Agricultural education is by no means new to Wisconsin: the Smith-Hughes act of 1917, which formally funded agricultural education, allowed countless students across the state opportunities to learn about horticulture, animal sciences, and natural resources.
Agriculture education tends to be associated with rural areas, not Wisconsin’s largest city. “Urban high school” and “agriculture school” might even be regarded as opposites. But for the past six years, Milwaukee’s Vincent High School has proved that agriculture-based education is relevant to urban youth.
Built in the 1970’s, Vincent was created as an agricultural school. Its agriculture focus waned in later decades due to funding issues. The program was revived in 2012 through partnerships among Milwaukee Public Schools (MPS), individual University of Wisconsin (UW) schools, Milwaukee Area Technical College (MATC), local businesses, and a couple of the school’s science teachers. The program has flourished since its revival.
“We now have six agriculture teachers, who each oversee a pathway: animal science, horticulture, agribusiness, culinary arts, environmental science, and food science,” said Gail Kraus, Agriculture Outreach Specialist at Vincent.
Due to increased administration and staff supports, new access to facilities and additional outdoor space, and partnerships with UW schools and MATC, the program at Vincent encompasses a student’s four-year high school career. It kicks off freshman year with a required survey class which spends two and half weeks on each of the six pathways. The class gives students a taste of each pathway and allows them to decide which option they’ll pursue for the next three years.
“One of the best things we’ve done is offering students the survey course so they’re able to explore each pathway before committing to one,” said Kraus.
After choosing a pathway, students take more advanced coursework in their sophomore and junior years. In their final year, they work on an independent study project. While the animal science path is a popular choice, animal science teacher Monica Gahan remarks that students remain interested in all of the pathways.
It may be unexpected for an urban school to take such a strong agriculture focus, but it’s not uncommon in Wisconsin. Jeff Hicken, Agriculture, Food and Natural Resources Consultant for the Department of Public Instruction (DPI), says that schools in other urban cities like Eau Claire, Green Bay, Oshkosh, and the greater Madison area have agriculture programs.
Though much of the push behind statewide increases in agriculture programs may be market-based, the value of a Vincent education isn’t necessarily tied to a future farming career, or even a college degree in horticulture or animal sciences.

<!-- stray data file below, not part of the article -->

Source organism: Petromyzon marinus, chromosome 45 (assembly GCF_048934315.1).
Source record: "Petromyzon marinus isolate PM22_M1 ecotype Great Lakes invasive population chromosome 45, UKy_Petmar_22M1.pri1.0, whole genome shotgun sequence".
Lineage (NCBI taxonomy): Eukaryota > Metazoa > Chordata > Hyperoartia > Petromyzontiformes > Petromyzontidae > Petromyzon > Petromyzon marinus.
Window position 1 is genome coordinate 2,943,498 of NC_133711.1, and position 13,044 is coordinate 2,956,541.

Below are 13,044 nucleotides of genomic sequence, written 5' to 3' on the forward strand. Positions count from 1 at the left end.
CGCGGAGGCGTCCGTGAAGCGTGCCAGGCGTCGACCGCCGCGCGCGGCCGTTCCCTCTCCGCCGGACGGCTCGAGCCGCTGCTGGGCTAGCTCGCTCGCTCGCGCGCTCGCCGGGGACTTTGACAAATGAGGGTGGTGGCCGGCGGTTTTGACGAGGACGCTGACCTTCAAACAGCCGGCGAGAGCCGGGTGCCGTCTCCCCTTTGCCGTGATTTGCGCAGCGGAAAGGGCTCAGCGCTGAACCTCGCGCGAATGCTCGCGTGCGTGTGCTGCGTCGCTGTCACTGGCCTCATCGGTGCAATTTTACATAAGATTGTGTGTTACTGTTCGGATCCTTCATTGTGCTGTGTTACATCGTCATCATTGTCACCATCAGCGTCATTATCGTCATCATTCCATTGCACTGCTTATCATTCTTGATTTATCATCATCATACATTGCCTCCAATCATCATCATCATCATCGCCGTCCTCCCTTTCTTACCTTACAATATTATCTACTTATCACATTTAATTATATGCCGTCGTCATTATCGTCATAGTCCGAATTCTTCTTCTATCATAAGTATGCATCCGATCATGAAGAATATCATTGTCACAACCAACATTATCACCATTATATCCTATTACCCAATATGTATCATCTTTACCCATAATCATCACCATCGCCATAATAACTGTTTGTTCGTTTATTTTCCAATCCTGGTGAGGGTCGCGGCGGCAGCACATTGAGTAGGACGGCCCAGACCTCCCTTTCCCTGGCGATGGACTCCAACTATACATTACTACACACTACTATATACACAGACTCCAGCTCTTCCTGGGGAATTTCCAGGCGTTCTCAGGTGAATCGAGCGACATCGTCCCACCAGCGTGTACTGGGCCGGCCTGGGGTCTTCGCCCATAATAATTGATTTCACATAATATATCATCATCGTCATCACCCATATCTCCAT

“On the whole, we are educating students who will be consumers, not farmers,” said Gahan. “It really boils down to how far removed we are from where our food comes from, which is an issue even in rural areas.”
Gahan summarizes an exercise she does with her students where she poses the question: “what happens if, starting today, we could no longer use, have, or consume animals or animal products?” She urges her students to break the hypothetical down, moving beyond the obvious.
“It goes as far as ‘there’s no NFL football, there’s no Super Bowl, there are no million dollar ads . . . students start realizing how important animals are to us, how we need to take care of animals. Will they grow up to be farmers? Probably not. But most people in rural areas won’t either.”
Yet, students are still getting passionate about agriculture and involved in opportunities outside of the classroom. From participating in research internships at out-of-state universities to attending the National FFA Organization Convention to showcasing animals for their communities, students are sampling the variety of opportunities that an education in agriculture brings to the table.
Students are also drawn to the program’s hands-on approach to learning. Each day is different, and students can expect to take trips to the school’s barn, greenhouse, or gardens during their class periods. For Gahan, curricula are dynamic, not tied closely to a textbook. If a cow has a calf during the weekend, she’ll film it and bring it to class, using the video to spur discussions about anatomy, calf-care, or other topics.
With an 80-acre campus, Vincent High has plenty of facilities that need maintenance, which older students help with during classes and independent work. The school has an animal room, garden, greenhouse, beehives, aquaponics and hydroponics, a barn with livestock, and a school café. Vincent is also in the process of fundraising for a food lab, and other facility updates and expansions.
The program has come a long way in six years, and Vincent staff expect that it will continue to grow. They hope to add a seventh pathway—Ag Power and Tech—and a seventh teacher to oversee it. With the success of the program so far, there are no doubts that Vincent is benefitting its students and community.
“We used to have some challenges with people questioning the relevance of agriculture, but the more that we’ve done with the students and the school to show the impact that agriculture has on our daily lives, the more it’s caught on,” Krause said. “We’ve been more diligent about making sure that students understand from the start why agriculture is important.”
“One of our biggest challenges now, really, is getting the word out about what the school is doing,” said Gahan. “People aren’t really resistant, and parents tend to be engaged and excited. How many other schools can you visit where your child will take you outside and show you a horse?”